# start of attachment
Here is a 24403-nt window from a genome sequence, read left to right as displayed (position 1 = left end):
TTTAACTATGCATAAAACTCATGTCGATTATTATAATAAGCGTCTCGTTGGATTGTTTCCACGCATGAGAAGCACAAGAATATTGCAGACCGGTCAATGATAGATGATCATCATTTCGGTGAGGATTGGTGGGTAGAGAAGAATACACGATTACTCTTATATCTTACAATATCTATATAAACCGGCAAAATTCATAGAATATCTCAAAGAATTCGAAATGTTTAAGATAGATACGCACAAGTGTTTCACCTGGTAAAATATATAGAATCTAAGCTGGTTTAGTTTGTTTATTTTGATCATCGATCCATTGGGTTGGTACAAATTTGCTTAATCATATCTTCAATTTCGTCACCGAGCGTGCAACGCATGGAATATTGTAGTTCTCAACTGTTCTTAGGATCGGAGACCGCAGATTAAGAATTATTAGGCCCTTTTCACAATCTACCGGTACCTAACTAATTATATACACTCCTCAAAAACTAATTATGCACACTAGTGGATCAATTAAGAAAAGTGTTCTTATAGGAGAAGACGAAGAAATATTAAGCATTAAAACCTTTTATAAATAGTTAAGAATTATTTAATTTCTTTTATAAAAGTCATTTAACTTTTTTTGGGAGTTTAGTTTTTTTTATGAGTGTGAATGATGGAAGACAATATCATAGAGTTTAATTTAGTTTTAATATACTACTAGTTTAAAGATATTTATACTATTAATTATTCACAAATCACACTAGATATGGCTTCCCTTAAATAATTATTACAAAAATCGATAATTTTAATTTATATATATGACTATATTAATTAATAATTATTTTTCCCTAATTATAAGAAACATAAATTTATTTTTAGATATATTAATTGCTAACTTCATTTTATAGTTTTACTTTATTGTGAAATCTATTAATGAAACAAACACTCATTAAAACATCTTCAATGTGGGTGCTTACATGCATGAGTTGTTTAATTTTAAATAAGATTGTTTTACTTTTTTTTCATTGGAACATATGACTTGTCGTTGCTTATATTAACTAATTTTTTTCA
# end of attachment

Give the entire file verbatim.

Here is a 24403-nt window from a genome sequence, read left to right as displayed (position 1 = left end):
TTTAACTATGCATAAAACTCATGTCGATTATTATAATAAGCGTCTCGTTGGATTGTTTCCACGCATGAGAAGCACAAGAATATTGCAGACCGGTCAATGATAGATGATCATCATTTCGGTGAGGATTGGTGGGTAGAGAAGAATACACGATTACTCTTATATCTTACAATATCTATATAAACCGGCAAAATTCATAGAATATCTCAAAGAATTCGAAATGTTTAAGATAGATACGCACAAGTGTTTCACCTGGTAAAATATATAGAATCTAAGCTGGTTTAGTTTGTTTATTTTGATCATCGATCCATTGGGTTGGTACAAATTTGCTTAATCATATCTTCAATTTCGTCACCGAGCGTGCAACGCATGGAATATTGTAGTTCTCAACTGTTCTTAGGATCGGAGACCGCAGATTAAGAATTATTAGGCCCTTTTCACAATCTACCGGTACCTAACTAATTATATACACTCCTCAAAAACTAATTATGCACACTAGTGGATCAATTAAGAAAAGTGTTCTTATAGGAGAAGACGAAGAAATATTAAGCATTAAAACCTTTTATAAATAGTTAAGAATTATTTAATTTCTTTTATAAAAGTCATTTAACTTTTTTTGGGAGTTTAGTTTTTTTTATGAGTGTGAATGATGGAAGACAATATCATAGAGTTTAATTTAGTTTTAATATACTACTAGTTTAAAGATATTTATACTATTAATTATTCACAAATCACACTAGATATGGCTTCCCTTAAATAATTATTACAAAAATCGATAATTTTAATTTATATATATGACTATATTAATTAATAATTATTTTTCCCTAATTATAAGAAACATAAATTTATTTTTAGATATATTAATTGCTAACTTCATTTTATAGTTTTACTTTATTGTGAAATCTATTAATGAAACAAACACTCATTAAAACATCTTCAATGTGGGTGCTTACATGCATGAGTTGTTTAATTTTAAATAAGATTGTTTTACTTTTTTTTCATTGGAACATATGACTTGTCGTTGCTTATATTAACTAATTTTTTTCA